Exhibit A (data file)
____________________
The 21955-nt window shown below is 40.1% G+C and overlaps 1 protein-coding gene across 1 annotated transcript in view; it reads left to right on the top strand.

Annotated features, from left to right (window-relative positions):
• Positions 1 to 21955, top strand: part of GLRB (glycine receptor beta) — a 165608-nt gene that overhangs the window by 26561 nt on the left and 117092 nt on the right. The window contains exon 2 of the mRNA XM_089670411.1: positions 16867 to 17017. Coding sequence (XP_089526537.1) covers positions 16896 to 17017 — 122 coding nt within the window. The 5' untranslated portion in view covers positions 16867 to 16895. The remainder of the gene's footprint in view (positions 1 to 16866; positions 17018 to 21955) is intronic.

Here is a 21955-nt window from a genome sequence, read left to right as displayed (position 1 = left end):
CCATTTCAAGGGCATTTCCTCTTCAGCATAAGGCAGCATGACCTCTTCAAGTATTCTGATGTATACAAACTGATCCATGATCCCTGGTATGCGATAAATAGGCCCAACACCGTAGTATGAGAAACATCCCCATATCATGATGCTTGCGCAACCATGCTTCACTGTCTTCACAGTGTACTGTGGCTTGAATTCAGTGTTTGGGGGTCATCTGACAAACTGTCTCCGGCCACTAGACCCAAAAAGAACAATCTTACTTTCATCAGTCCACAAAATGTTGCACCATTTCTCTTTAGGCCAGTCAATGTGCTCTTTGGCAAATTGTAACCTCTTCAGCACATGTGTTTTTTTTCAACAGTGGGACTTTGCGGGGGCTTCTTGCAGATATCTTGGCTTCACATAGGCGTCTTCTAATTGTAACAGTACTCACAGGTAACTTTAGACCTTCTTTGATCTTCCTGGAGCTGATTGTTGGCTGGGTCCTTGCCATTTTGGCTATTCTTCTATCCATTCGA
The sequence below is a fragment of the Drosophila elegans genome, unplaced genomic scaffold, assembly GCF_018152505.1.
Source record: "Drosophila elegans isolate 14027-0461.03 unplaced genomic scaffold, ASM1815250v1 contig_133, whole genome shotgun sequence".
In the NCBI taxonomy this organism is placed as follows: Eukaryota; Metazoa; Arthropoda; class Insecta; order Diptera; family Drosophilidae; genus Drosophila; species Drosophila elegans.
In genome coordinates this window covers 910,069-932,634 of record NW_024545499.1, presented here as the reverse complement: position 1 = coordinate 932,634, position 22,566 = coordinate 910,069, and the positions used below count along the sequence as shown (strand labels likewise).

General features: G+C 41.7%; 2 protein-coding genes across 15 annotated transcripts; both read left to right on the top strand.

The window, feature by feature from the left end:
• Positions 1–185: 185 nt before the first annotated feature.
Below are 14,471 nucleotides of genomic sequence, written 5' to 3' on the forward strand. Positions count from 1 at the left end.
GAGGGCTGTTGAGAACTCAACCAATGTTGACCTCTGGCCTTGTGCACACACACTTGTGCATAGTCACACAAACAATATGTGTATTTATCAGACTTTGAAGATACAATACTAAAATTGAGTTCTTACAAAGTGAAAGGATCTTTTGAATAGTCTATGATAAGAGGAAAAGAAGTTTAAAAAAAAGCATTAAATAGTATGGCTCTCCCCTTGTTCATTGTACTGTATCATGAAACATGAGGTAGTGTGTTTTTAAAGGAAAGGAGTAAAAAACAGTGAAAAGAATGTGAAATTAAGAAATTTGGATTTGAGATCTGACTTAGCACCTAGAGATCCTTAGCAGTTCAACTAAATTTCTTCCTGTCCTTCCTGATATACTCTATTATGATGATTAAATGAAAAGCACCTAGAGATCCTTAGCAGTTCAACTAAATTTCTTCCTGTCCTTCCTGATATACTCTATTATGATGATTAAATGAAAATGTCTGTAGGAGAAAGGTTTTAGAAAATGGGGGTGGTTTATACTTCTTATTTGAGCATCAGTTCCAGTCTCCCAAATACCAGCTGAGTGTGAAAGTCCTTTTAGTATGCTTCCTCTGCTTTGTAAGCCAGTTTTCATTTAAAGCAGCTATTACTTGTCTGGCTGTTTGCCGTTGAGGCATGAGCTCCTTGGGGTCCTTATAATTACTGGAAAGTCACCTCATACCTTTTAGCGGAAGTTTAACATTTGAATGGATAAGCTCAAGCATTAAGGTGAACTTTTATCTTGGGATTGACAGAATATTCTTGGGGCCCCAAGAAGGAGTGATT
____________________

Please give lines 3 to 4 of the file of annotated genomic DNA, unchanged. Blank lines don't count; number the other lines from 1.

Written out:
• Positions 1 to 21955, top strand: part of GLRB (glycine receptor beta) — a 165608-nt gene that overhangs the window by 26561 nt on the left and 117092 nt on the right. The window contains exon 2 of the mRNA XM_089670411.1: positions 16867 to 17017. Coding sequence (XP_089526537.1) covers positions 16896 to 17017 — 122 coding nt within the window. The 5' untranslated portion in view covers positions 16867 to 16895. The remainder of the gene's footprint in view (positions 1 to 16866; positions 17018 to 21955) is intronic.

Here is a 21955-nt window from a genome sequence, read left to right as displayed (position 1 = left end):